Poor splices can also lead to registration errors in the film, where the film is improperly aligned and defective packages result. The registration error may result in bar coding issues, faulty seals, and/or package aesthetics that are simply unacceptable for consumer goods. These errors don't cause downtime, but they can cause a great deal of waste and rework, thereby significantly decreasing line throughput and efficiency.
Bottlenecks are the final main cause of line downtime and inefficiency to be highlighted here. Bottlenecks represent a significant loss of potential throughput, given that packaging line throughput is only maximized when there are no slow spots in the line to be compensated for by slowing or stopping the upstream parts of the line. If one stage of a packaging line can handle 1,000 packages per minute, but the following stage can only handle 800, packages will accumulate between the two until the maximum accumulation is reached, at which point the first stage will have to be stopped or slowed until the excess packages are processed. Maximized throughput is critical to line efficiency and to maximizing profits, and so identifying and reducing bottlenecks are critical as well.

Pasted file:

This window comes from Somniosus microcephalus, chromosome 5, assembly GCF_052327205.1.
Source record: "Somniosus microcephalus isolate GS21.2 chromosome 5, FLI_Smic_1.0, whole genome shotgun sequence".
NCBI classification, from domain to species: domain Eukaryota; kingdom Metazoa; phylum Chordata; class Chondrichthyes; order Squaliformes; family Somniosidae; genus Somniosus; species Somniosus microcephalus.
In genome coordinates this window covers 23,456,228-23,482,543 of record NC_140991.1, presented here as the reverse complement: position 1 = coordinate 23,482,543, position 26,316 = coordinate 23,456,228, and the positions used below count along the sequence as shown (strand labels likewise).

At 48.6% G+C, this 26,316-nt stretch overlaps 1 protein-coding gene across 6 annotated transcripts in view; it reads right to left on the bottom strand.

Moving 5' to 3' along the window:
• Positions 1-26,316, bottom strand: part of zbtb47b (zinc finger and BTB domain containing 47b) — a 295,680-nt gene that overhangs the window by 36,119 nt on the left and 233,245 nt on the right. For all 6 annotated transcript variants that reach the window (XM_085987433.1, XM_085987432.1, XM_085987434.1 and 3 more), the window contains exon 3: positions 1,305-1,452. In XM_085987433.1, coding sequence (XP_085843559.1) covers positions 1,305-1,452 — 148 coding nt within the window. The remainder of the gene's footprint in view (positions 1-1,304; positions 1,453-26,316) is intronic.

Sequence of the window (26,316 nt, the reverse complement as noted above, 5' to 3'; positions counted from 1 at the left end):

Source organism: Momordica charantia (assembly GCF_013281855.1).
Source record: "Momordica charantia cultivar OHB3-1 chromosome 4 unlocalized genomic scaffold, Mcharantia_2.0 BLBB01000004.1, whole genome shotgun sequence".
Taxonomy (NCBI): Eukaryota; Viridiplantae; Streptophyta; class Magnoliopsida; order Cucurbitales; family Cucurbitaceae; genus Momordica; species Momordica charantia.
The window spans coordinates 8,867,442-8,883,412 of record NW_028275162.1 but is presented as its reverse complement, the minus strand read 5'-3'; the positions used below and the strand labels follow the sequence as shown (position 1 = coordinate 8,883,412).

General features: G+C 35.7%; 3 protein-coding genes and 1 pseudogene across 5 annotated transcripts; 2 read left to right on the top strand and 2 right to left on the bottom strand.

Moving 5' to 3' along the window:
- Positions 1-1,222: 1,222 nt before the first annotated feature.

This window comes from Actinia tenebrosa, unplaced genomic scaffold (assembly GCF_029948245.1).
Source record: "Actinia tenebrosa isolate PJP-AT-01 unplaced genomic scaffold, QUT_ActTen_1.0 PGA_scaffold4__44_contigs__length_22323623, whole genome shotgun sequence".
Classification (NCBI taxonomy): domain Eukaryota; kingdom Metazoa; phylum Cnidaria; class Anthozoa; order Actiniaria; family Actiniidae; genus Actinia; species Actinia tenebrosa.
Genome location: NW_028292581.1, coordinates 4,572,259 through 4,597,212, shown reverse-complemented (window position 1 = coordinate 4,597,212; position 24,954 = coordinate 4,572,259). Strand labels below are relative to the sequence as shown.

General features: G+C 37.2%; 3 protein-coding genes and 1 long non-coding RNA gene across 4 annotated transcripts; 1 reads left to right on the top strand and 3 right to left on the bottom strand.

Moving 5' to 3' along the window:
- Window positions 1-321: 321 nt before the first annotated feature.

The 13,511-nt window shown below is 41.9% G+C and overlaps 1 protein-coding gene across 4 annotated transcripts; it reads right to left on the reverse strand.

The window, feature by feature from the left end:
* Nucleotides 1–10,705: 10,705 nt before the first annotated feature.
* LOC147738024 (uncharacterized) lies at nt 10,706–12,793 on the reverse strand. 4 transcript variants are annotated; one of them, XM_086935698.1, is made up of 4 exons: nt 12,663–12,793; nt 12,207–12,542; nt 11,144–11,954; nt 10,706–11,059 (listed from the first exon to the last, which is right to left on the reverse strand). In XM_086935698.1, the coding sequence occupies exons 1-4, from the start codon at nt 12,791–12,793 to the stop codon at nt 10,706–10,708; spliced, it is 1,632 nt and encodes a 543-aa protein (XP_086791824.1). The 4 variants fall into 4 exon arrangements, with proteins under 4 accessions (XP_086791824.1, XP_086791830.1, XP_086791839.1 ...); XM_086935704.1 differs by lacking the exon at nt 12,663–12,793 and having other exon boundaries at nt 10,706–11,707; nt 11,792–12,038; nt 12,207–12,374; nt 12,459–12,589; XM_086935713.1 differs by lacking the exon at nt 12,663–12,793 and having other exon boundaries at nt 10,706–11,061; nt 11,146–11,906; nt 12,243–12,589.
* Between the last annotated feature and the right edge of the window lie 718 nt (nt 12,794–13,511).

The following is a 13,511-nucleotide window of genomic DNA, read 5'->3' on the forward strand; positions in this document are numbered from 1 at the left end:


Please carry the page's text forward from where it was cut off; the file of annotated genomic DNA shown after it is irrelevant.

Key Techniques for Increasing Efficiency
For packaging line operators and managers looking to increase line efficiency and throughput by minimizing downtime, gathering accurate information about their packaging line is the first step. By committing to measurement of the numerical performance of the line, operators can fully analyze performance and note where improvements can occur.
Measuring and tracking performance may on its own help to improve performance, especially when people on the factory floor are engaged in the process. Employees who are encouraged to benchmark and objectively analyze their performance, as well as that of the line, become energized to find ways to create efficiencies. In this way, a culture of measuring and gauging emerges, to the benefit of the entire operation.